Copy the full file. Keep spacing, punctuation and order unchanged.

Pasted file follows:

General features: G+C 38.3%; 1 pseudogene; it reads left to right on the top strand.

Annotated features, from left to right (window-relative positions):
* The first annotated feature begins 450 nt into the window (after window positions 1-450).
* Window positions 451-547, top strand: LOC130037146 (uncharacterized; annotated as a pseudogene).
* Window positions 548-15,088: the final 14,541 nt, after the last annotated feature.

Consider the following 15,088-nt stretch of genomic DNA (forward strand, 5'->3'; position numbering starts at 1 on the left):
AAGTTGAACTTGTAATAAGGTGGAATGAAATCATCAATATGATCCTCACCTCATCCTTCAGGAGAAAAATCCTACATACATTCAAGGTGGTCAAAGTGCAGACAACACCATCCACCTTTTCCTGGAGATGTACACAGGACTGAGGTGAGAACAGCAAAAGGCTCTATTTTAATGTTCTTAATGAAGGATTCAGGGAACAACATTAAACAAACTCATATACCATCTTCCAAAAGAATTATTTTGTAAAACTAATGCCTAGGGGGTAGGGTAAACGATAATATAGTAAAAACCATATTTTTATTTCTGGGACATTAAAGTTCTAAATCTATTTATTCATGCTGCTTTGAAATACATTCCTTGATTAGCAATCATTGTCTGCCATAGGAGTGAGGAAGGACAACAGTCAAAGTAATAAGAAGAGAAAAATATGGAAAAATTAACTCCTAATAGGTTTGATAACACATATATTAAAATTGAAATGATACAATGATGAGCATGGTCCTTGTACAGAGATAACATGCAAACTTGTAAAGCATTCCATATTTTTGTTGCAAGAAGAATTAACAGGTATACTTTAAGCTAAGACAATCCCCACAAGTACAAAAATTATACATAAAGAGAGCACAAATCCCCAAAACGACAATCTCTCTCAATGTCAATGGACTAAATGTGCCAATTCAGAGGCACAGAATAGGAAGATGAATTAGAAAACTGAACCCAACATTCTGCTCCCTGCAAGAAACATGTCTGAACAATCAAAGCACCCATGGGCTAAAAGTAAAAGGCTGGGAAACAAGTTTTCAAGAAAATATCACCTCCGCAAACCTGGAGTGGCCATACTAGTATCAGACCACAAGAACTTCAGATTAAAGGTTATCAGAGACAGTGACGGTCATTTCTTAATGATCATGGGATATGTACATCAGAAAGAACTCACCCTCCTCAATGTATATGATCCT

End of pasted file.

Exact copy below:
General features: G+C 38.3%; 1 pseudogene; it reads left to right on the top strand.

Annotated features, from left to right (window-relative positions):
* The first annotated feature begins 450 nt into the window (after window positions 1-450).
* Window positions 451-547, top strand: LOC130037146 (uncharacterized; annotated as a pseudogene).
* Window positions 548-15,088: the final 14,541 nt, after the last annotated feature.

Consider the following 15,088-nt stretch of genomic DNA (forward strand, 5'->3'; position numbering starts at 1 on the left):
AAGTTGAACTTGTAATAAGGTGGAATGAAATCATCAATATGATCCTCACCTCATCCTTCAGGAGAAAAATCCTACATACATTCAAGGTGGTCAAAGTGCAGACAACACCATCCACCTTTTCCTGGAGATGTACACAGGACTGAGGTGAGAACAGCAAAAGGCTCTATTTTAATGTTCTTAATGAAGGATTCAGGGAACAACATTAAACAAACTCATATACCATCTTCCAAAAGAATTATTTTGTAAAACTAATGCCTAGGGGGTAGGGTAAACGATAATATAGTAAAAACCATATTTTTATTTCTGGGACATTAAAGTTCTAAATCTATTTATTCATGCTGCTTTGAAATACATTCCTTGATTAGCAATCATTGTCTGCCATAGGAGTGAGGAAGGACAACAGTCAAAGTAATAAGAAGAGAAAAATATGGAAAAATTAACTCCTAATAGGTTTGATAACACATATATTAAAATTGAAATGATACAATGATGAGCATGGTCCTTGTACAGAGATAACATGCAAACTTGTAAAGCATTCCATATTTTTGTTGCAAGAAGAATTAACAGGTATACTTTAAGCTAAGACAATCCCCACAAGTACAAAAATTATACATAAAGAGAGCACAAATCCCCAAAACGACAATCTCTCTCAATGTCAATGGACTAAATGTGCCAATTCAGAGGCACAGAATAGGAAGATGAATTAGAAAACTGAACCCAACATTCTGCTCCCTGCAAGAAACATGTCTGAACAATCAAAGCACCCATGGGCTAAAAGTAAAAGGCTGGGAAACAAGTTTTCAAGAAAATATCACCTCCGCAAACCTGGAGTGGCCATACTAGTATCAGACCACAAGAACTTCAGATTAAAGGTTATCAGAGACAGTGACGGTCATTTCTTAATGATCATGGGATATGTACATCAGAAAGAACTCACCCTCCTCAATGTATATGATCCT